And promise made (what so befell) he should that night by stelth
Comme to his wonted place, that they in nedefull wise
Of theyr affayres in time to comme might thoroughly devise.
Those joyfull newes the nurce brought home with merry joy;
And now our Juliet joyes to thinke she shall her love enjoy.
The fryer shuts fast his doore, and then to him beneth,
That waytes to heare the doutefull newes of life or eise of death.
Thy hap (quotb he) is good, daunger of death is none,
But thou shalt live, and do full well, in spite of spitefull fone.
This only payne for thee was erst proclaymde aloude,
A banishd man, thou mayst thee not within Verona shrowde.

These heavy tidinges heard, his golden lockes he tare,
And like a franticke man hath torne the garments that he ware.
And as the smitten deere in brakes his waltring found,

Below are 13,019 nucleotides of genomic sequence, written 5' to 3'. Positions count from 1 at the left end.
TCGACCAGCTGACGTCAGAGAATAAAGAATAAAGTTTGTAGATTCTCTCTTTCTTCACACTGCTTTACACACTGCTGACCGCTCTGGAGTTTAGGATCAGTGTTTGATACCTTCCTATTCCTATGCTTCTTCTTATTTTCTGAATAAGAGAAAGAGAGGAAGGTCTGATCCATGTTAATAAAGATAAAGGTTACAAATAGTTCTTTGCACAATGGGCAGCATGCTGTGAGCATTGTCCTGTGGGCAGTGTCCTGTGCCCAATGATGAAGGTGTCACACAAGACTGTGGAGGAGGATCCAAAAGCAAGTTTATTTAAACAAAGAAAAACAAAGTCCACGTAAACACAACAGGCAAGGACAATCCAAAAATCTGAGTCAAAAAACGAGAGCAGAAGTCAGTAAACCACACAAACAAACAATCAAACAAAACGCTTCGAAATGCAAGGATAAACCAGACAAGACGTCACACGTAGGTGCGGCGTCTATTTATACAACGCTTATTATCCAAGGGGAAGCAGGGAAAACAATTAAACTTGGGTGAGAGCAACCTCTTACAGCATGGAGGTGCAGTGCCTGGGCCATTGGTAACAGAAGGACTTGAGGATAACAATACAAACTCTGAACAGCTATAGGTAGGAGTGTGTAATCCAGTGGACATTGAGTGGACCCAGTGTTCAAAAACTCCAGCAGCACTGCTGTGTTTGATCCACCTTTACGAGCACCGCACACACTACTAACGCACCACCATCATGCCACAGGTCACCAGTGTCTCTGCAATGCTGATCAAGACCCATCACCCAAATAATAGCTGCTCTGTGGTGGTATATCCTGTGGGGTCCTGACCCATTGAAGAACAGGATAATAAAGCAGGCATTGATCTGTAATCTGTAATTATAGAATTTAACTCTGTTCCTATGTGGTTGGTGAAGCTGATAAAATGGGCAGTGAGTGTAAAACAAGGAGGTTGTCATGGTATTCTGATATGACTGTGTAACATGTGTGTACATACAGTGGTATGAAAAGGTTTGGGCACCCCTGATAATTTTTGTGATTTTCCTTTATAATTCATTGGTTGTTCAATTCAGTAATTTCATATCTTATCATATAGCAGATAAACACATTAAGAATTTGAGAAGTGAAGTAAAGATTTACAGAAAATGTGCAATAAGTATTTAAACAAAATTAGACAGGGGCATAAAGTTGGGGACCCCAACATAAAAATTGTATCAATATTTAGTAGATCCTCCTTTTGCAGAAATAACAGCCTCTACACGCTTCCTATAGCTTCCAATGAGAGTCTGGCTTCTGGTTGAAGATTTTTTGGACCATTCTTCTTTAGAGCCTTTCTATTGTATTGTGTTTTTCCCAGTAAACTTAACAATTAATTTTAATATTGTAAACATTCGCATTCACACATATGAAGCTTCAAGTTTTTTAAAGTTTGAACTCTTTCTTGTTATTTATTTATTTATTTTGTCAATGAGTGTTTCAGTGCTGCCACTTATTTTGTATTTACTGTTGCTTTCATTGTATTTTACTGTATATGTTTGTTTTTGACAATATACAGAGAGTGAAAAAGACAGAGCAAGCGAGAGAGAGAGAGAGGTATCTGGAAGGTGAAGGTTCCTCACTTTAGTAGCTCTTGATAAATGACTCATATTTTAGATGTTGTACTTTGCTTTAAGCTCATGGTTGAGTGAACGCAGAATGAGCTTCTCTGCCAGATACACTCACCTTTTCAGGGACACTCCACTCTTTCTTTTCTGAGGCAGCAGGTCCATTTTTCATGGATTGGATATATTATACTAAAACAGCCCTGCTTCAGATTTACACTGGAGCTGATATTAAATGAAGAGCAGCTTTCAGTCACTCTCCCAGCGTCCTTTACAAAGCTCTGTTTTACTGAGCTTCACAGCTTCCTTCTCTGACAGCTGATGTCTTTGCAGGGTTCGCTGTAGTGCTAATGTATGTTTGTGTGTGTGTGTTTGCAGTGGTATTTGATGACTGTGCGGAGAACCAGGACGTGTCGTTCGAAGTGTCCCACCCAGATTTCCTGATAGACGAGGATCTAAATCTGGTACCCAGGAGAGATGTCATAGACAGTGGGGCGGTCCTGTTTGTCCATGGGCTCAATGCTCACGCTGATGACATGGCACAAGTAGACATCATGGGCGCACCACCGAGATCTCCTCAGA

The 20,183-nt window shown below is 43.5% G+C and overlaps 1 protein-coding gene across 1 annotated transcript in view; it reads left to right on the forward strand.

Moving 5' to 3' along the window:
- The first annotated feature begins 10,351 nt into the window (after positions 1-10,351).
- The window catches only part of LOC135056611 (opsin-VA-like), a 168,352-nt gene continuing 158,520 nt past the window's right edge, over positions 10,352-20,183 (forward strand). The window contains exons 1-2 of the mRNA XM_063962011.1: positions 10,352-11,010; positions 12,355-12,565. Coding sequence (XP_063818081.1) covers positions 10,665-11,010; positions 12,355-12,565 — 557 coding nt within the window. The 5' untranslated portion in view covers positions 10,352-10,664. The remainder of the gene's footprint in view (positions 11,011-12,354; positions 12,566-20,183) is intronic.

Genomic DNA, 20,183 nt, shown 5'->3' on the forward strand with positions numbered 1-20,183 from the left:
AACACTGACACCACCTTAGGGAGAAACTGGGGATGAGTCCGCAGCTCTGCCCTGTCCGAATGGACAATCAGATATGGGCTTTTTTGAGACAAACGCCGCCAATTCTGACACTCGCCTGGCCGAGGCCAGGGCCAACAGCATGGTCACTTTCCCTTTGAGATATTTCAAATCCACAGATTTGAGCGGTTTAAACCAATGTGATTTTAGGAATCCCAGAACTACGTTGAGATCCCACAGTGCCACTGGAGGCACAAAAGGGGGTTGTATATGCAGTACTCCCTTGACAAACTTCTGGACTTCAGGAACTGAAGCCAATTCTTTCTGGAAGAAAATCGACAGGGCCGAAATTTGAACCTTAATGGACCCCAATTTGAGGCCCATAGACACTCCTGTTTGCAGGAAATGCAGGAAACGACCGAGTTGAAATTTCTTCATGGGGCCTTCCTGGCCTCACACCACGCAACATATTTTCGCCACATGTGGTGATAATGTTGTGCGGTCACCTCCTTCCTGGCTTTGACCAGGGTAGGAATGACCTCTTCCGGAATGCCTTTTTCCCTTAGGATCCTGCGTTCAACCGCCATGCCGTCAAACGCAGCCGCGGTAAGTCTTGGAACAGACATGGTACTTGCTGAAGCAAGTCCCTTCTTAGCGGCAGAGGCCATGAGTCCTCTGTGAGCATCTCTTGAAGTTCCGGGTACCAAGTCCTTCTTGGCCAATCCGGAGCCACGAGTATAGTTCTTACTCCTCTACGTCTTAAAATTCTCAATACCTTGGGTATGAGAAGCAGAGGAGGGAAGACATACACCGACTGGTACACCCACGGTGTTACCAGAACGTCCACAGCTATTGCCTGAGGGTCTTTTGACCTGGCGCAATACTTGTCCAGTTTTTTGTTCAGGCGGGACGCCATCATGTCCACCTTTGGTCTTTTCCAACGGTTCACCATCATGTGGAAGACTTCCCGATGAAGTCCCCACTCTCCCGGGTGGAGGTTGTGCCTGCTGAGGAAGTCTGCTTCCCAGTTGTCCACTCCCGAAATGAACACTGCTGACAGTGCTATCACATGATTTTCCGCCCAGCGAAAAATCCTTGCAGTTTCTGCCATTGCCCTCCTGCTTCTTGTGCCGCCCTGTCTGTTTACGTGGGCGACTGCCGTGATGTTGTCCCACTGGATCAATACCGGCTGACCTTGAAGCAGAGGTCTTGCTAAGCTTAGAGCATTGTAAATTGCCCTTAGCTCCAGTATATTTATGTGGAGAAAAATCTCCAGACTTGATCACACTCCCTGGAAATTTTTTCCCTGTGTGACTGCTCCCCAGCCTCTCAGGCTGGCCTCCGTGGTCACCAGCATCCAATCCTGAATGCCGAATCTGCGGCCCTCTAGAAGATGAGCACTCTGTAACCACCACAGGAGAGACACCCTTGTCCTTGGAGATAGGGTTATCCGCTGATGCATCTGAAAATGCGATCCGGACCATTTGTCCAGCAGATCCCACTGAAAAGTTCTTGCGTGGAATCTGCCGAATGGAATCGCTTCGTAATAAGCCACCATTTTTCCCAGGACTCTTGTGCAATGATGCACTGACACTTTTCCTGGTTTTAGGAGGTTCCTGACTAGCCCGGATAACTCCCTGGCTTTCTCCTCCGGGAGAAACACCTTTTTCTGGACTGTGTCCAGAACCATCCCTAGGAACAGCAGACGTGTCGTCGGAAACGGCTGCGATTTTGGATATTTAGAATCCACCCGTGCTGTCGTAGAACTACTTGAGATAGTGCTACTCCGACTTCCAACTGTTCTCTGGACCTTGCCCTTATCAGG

So waltreth he, and with his brest doth beate the troden grounde.
He riseth eft, and strikes bis hed against the wals,
He falleth downe agayne, and lowde for hasty death he cals.
“ Come spedy death, quoth be, the readiest leache in love,
Synce nought can els beneth the sunne the ground of greefe re.

Of lothsome life breake downe the hated staggering stayes,
Destroy, destroy at once the life that fayntly yet decayes.
But you, fayre dame, in whom dame Nature did devise
With cunning hand to woorke that might seeme wondrous in our

For you, I pray the gods, your pleasures to increase,
And all mishap, with this my death, for evermore to cease.
And mighty Jove with speede of justice bring them lowe,